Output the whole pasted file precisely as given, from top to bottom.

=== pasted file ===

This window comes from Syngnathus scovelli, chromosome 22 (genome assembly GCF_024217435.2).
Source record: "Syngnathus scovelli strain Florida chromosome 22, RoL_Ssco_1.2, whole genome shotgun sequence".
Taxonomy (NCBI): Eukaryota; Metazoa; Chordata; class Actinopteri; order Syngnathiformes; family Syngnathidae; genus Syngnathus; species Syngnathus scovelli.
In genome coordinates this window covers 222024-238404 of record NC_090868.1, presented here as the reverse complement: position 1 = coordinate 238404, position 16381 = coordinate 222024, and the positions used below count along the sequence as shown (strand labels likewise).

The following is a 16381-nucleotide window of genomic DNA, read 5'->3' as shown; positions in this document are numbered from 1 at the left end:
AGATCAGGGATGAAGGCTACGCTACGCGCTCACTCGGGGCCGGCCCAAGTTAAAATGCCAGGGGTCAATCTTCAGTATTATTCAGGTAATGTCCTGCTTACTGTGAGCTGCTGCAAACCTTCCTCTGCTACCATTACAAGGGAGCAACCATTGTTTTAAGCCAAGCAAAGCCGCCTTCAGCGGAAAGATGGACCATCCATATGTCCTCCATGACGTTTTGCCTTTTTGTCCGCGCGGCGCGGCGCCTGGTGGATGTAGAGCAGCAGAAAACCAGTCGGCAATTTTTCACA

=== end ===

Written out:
This window comes from Syngnathus scovelli, chromosome 22 (genome assembly GCF_024217435.2).
Source record: "Syngnathus scovelli strain Florida chromosome 22, RoL_Ssco_1.2, whole genome shotgun sequence".
Taxonomy (NCBI): Eukaryota; Metazoa; Chordata; class Actinopteri; order Syngnathiformes; family Syngnathidae; genus Syngnathus; species Syngnathus scovelli.
In genome coordinates this window covers 222024-238404 of record NC_090868.1, presented here as the reverse complement: position 1 = coordinate 238404, position 16381 = coordinate 222024, and the positions used below count along the sequence as shown (strand labels likewise).

The following is a 16381-nucleotide window of genomic DNA, read 5'->3' as shown; positions in this document are numbered from 1 at the left end:
AGATCAGGGATGAAGGCTACGCTACGCGCTCACTCGGGGCCGGCCCAAGTTAAAATGCCAGGGGTCAATCTTCAGTATTATTCAGGTAATGTCCTGCTTACTGTGAGCTGCTGCAAACCTTCCTCTGCTACCATTACAAGGGAGCAACCATTGTTTTAAGCCAAGCAAAGCCGCCTTCAGCGGAAAGATGGACCATCCATATGTCCTCCATGACGTTTTGCCTTTTTGTCCGCGCGGCGCGGCGCCTGGTGGATGTAGAGCAGCAGAAAACCAGTCGGCAATTTTTCACA